- The Washington Times - Saturday, August 10, 2002

The United States agreed yesterday to protect Kurds in northern Iraq during any operation to oust Saddam Hussein to avoid a repeat of an aborted 1991 uprising that the Iraqi leader crushed.
But a senior U.S. official declined to say the United States would offer similar protection to dissident Shi'ite Muslims in southern Iraq, who contend that Washington abandoned them during their simultaneous 1991 uprising.
The official said that "should Saddam move against the Kurds, we would respond."
"Beyond that, all is hypothetical," the official told reporters after a day of meetings with six dissident Iraqi groups at the State Department to coordinate strategy to oust Saddam.
"We realize these Iraqis are running risks," the official said of Shi'ite Muslims, who occupy Iraq's southern marshlands.
"That's why we have in place Operation Northern Watch and Southern Watch," the official said, speaking on the condition of anonymity. He was referring to no-fly zones over northern and southern Iraq that are off-limits to Iraqi aircraft and patrolled by American and British fighter jets.
In Baghdad, official Iraqi media warned that U.S. forces would be walking to their own graves if the "cowboys" in Washington unleashed a military campaign.
"The Iraqi people will make Iraq the graveyard of U.S. attackers and leave their bodies to be devoured by wild animals," the official Al-Iraq newspaper said.
"The Iraqi people will not disarm. They will go to the end to bring victory or die as martyrs."
In Berlin, German Chancellor Gerhard Schroeder, a key U.S. ally, ruled out German participation in a U.S.-led attack on Iraq, in an interview on public television.
"I think that if there is military intervention, we should be cautious. That means that Germany will not take part" in any US-led action against Iraq, Mr. Schroeder told the ARD station.
Despite the clear signs of opposition in the ranks of allies, including public sentiment and Britain's Labor Party's reluctance in Britain to go to war, the United States stayed on the offensive in confronting Saddam.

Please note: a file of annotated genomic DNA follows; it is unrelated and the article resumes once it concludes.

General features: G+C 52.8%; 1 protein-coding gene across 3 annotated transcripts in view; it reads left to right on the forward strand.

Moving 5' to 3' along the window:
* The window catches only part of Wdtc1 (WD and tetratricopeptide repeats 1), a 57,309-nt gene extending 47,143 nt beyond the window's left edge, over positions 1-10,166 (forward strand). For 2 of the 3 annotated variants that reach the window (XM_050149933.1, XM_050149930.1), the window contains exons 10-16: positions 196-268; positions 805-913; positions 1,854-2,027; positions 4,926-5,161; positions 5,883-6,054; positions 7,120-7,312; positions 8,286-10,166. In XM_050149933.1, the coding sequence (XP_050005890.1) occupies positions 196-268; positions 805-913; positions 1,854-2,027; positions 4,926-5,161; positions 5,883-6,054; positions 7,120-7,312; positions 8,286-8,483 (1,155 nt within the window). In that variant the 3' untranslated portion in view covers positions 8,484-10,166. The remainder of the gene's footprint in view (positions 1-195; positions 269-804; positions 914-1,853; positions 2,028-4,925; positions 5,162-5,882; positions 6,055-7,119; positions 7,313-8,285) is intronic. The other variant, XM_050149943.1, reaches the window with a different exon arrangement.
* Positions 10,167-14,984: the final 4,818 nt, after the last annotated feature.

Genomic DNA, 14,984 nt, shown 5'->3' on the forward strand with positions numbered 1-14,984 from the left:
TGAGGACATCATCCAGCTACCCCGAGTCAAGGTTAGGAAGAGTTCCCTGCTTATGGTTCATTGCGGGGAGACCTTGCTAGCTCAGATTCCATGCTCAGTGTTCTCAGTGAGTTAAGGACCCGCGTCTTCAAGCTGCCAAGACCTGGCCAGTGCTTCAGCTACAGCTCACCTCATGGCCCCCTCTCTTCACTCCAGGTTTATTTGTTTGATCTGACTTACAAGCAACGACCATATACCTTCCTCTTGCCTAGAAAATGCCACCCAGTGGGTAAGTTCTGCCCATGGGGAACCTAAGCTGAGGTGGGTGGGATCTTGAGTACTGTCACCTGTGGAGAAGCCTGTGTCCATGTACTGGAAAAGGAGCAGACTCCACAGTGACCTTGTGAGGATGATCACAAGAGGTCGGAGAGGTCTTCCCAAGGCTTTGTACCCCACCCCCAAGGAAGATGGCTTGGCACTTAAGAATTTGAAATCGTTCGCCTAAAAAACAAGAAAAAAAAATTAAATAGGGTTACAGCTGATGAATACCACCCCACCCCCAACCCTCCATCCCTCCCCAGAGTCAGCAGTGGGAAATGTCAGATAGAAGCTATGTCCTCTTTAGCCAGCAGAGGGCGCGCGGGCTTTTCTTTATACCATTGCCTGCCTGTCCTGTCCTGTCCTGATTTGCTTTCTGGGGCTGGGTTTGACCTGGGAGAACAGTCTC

Defense Secretary Donald H. Rumsfeld said a long-standing U.S. strategy of using economic sanctions and no-fly zones to contain Iraq is not working because it still has weapons of mass destruction.
"So there is no way any reasonable person could look at that record and say that it's worked. It hasn't worked. And it's not working," he said at a Pentagon news conference.
It was Mr. Rumsfeld's most direct repudiation yet of the strategy pursued by the U.S. government since the 1991 Persian Gulf war to keep the Iraqi leader in check.
After the day of meetings at the State Department, the dissident Iraqi leaders issued a statement saying, "The Iraqi opposition had productive meetings with Undersecretary of State Marc Grossman and Undersecretary of Defense Douglas Feith and agreed to work for the overthrow of the dictatorial regime in Iraq.
"We asked for the protection of all Iraqi people under U.N. resolutions," in case threats or military action by the United States sparks repressive measures by Saddam Hussein, said Hamid al Bayati, who represented the Supreme Council of the Islamic Revolution in Iraq, reading from the statement.
Mr. Bayati's group primarily represents the Shi'ites in southern Iraq, who had been reluctant to back the latest U.S. campaign because of its failed attempt to oust Saddam in 1991.